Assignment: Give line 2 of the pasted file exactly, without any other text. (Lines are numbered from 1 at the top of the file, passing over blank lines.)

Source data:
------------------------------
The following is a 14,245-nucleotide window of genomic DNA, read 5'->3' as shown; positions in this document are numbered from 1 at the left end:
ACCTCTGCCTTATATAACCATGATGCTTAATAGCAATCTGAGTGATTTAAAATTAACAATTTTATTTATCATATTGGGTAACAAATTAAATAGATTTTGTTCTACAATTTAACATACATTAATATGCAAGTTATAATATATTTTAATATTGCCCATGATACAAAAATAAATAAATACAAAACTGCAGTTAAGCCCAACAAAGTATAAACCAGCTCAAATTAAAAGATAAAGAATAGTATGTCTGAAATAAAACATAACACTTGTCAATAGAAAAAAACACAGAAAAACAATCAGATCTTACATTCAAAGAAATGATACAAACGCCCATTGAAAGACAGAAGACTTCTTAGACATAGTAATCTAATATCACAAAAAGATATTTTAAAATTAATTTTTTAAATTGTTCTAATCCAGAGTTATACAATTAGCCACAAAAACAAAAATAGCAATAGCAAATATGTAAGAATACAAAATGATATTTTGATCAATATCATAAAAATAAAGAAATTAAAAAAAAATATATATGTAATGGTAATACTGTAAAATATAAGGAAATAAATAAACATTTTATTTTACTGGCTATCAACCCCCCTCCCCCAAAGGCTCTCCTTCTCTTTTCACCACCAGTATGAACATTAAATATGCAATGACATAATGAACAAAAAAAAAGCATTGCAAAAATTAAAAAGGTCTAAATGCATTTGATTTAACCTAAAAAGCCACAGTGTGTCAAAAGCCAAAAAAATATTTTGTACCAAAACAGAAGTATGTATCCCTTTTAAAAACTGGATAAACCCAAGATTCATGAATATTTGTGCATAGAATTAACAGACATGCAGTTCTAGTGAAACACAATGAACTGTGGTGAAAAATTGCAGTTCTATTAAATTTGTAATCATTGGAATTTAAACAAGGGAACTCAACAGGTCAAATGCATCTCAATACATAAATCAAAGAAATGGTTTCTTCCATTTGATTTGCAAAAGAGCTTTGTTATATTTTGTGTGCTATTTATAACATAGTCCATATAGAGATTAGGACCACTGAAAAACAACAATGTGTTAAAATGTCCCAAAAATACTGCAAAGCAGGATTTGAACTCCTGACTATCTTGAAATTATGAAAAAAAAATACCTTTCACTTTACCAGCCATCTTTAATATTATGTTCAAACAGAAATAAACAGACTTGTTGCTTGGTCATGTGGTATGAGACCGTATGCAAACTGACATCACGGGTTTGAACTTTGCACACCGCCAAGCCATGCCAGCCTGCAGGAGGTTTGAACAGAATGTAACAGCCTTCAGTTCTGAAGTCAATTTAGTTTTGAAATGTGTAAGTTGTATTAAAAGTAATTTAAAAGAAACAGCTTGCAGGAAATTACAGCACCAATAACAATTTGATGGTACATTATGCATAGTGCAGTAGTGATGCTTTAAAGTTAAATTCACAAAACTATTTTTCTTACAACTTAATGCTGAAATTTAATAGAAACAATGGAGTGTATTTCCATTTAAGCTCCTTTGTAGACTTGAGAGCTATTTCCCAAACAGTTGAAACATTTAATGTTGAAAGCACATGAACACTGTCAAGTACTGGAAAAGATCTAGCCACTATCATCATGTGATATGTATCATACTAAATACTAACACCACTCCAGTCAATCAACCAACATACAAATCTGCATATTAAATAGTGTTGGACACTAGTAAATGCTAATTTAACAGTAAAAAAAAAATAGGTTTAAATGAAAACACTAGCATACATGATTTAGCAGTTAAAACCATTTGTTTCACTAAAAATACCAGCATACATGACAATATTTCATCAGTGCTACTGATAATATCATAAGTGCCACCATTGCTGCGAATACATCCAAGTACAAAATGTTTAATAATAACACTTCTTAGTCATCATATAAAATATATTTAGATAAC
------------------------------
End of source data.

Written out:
ACCTCTGCCTTATATAACCATGATGCTTAATAGCAATCTGAGTGATTTAAAATTAACAATTTTATTTATCATATTGGGTAACAAATTAAATAGATTTTGTTCTACAATTTAACATACATTAATATGCAAGTTATAATATATTTTAATATTGCCCATGATACAAAAATAAATAAATACAAAACTGCAGTTAAGCCCAACAAAGTATAAACCAGCTCAAATTAAAAGATAAAGAATAGTATGTCTGAAATAAAACATAACACTTGTCAATAGAAAAAAACACAGAAAAACAATCAGATCTTACATTCAAAGAAATGATACAAACGCCCATTGAAAGACAGAAGACTTCTTAGACATAGTAATCTAATATCACAAAAAGATATTTTAAAATTAATTTTTTAAATTGTTCTAATCCAGAGTTATACAATTAGCCACAAAAACAAAAATAGCAATAGCAAATATGTAAGAATACAAAATGATATTTTGATCAATATCATAAAAATAAAGAAATTAAAAAAAAATATATATGTAATGGTAATACTGTAAAATATAAGGAAATAAATAAACATTTTATTTTACTGGCTATCAACCCCCCTCCCCCAAAGGCTCTCCTTCTCTTTTCACCACCAGTATGAACATTAAATATGCAATGACATAATGAACAAAAAAAAAGCATTGCAAAAATTAAAAAGGTCTAAATGCATTTGATTTAACCTAAAAAGCCACAGTGTGTCAAAAGCCAAAAAAATATTTTGTACCAAAACAGAAGTATGTATCCCTTTTAAAAACTGGATAAACCCAAGATTCATGAATATTTGTGCATAGAATTAACAGACATGCAGTTCTAGTGAAACACAATGAACTGTGGTGAAAAATTGCAGTTCTATTAAATTTGTAATCATTGGAATTTAAACAAGGGAACTCAACAGGTCAAATGCATCTCAATACATAAATCAAAGAAATGGTTTCTTCCATTTGATTTGCAAAAGAGCTTTGTTATATTTTGTGTGCTATTTATAACATAGTCCATATAGAGATTAGGACCACTGAAAAACAACAATGTGTTAAAATGTCCCAAAAATACTGCAAAGCAGGATTTGAACTCCTGACTATCTTGAAATTATGAAAAAAAAATACCTTTCACTTTACCAGCCATCTTTAATATTATGTTCAAACAGAAATAAACAGACTTGTTGCTTGGTCATGTGGTATGAGACCGTATGCAAACTGACATCACGGGTTTGAACTTTGCACACCGCCAAGCCATGCCAGCCTGCAGGAGGTTTGAACAGAATGTAACAGCCTTCAGTTCTGAAGTCAATTTAGTTTTGAAATGTGTAAGTTGTATTAAAAGTAATTTAAAAGAAACAGCTTGCAGGAAATTACAGCACCAATAACAATTTGATGGTACATTATGCATAGTGCAGTAGTGATGCTTTAAAGTTAAATTCACAAAACTATTTTTCTTACAACTTAATGCTGAAATTTAATAGAAACAATGGAGTGTATTTCCATTTAAGCTCCTTTGTAGACTTGAGAGCTATTTCCCAAACAGTTGAAACATTTAATGTTGAAAGCACATGAACACTGTCAAGTACTGGAAAAGATCTAGCCACTATCATCATGTGATATGTATCATACTAAATACTAACACCACTCCAGTCAATCAACCAACATACAAATCTGCATATTAAATAGTGTTGGACACTAGTAAATGCTAATTTAACAGTAAAAAAAAAATAGGTTTAAATGAAAACACTAGCATACATGATTTAGCAGTTAAAACCATTTGTTTCACTAAAAATACCAGCATACATGACAATATTTCATCAGTGCTACTGATAATATCATAAGTGCCACCATTGCTGCGAATACATCCAAGTACAAAATGTTTAATAATAACACTTCTTAGTCATCATATAAAATATATTTAGATAAC